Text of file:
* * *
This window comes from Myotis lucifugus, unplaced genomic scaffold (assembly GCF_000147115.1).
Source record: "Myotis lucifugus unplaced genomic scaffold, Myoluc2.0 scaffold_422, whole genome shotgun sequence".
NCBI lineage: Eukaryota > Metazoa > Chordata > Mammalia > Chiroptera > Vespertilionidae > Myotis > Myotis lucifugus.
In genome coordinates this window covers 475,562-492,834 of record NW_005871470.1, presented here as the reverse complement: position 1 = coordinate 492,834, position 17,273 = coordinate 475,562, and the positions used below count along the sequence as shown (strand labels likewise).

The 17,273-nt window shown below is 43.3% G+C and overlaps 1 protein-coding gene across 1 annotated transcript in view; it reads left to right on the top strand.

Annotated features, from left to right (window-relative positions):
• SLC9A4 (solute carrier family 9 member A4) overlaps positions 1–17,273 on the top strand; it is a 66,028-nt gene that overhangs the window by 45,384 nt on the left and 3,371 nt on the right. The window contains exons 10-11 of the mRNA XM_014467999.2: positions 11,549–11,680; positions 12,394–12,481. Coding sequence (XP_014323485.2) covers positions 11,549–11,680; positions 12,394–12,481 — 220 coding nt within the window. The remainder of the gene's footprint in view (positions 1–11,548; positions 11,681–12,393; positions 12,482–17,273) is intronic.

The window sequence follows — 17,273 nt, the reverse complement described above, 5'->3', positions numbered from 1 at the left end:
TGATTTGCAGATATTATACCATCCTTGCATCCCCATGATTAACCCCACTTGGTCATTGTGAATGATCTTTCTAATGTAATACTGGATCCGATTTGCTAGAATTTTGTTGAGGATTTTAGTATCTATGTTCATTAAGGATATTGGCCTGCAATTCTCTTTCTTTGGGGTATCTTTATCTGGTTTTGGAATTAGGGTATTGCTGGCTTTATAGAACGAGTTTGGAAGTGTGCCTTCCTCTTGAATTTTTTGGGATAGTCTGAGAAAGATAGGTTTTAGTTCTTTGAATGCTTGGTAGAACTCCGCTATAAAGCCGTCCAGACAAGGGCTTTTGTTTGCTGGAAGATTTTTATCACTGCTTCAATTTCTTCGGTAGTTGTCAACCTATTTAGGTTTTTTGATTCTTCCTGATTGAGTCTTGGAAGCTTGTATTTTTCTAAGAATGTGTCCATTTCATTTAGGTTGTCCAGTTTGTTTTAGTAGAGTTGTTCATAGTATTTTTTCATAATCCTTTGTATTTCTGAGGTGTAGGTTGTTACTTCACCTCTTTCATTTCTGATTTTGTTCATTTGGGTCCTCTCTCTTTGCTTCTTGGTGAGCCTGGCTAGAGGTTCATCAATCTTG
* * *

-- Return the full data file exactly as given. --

This window comes from Myotis lucifugus, unplaced genomic scaffold (assembly GCF_000147115.1).
Source record: "Myotis lucifugus unplaced genomic scaffold, Myoluc2.0 scaffold_422, whole genome shotgun sequence".
NCBI lineage: Eukaryota > Metazoa > Chordata > Mammalia > Chiroptera > Vespertilionidae > Myotis > Myotis lucifugus.
In genome coordinates this window covers 475,562-492,834 of record NW_005871470.1, presented here as the reverse complement: position 1 = coordinate 492,834, position 17,273 = coordinate 475,562, and the positions used below count along the sequence as shown (strand labels likewise).

The 17,273-nt window shown below is 43.3% G+C and overlaps 1 protein-coding gene across 1 annotated transcript in view; it reads left to right on the top strand.

Annotated features, from left to right (window-relative positions):
• SLC9A4 (solute carrier family 9 member A4) overlaps positions 1–17,273 on the top strand; it is a 66,028-nt gene that overhangs the window by 45,384 nt on the left and 3,371 nt on the right. The window contains exons 10-11 of the mRNA XM_014467999.2: positions 11,549–11,680; positions 12,394–12,481. Coding sequence (XP_014323485.2) covers positions 11,549–11,680; positions 12,394–12,481 — 220 coding nt within the window. The remainder of the gene's footprint in view (positions 1–11,548; positions 11,681–12,393; positions 12,482–17,273) is intronic.

The window sequence follows — 17,273 nt, the reverse complement described above, 5'->3', positions numbered from 1 at the left end:
TGATTTGCAGATATTATACCATCCTTGCATCCCCATGATTAACCCCACTTGGTCATTGTGAATGATCTTTCTAATGTAATACTGGATCCGATTTGCTAGAATTTTGTTGAGGATTTTAGTATCTATGTTCATTAAGGATATTGGCCTGCAATTCTCTTTCTTTGGGGTATCTTTATCTGGTTTTGGAATTAGGGTATTGCTGGCTTTATAGAACGAGTTTGGAAGTGTGCCTTCCTCTTGAATTTTTTGGGATAGTCTGAGAAAGATAGGTTTTAGTTCTTTGAATGCTTGGTAGAACTCCGCTATAAAGCCGTCCAGACAAGGGCTTTTGTTTGCTGGAAGATTTTTATCACTGCTTCAATTTCTTCGGTAGTTGTCAACCTATTTAGGTTTTTTGATTCTTCCTGATTGAGTCTTGGAAGCTTGTATTTTTCTAAGAATGTGTCCATTTCATTTAGGTTGTCCAGTTTGTTTTAGTAGAGTTGTTCATAGTATTTTTTCATAATCCTTTGTATTTCTGAGGTGTAGGTTGTTACTTCACCTCTTTCATTTCTGATTTTGTTCATTTGGGTCCTCTCTCTTTGCTTCTTGGTGAGCCTGGCTAGAGGTTCATCAATCTTG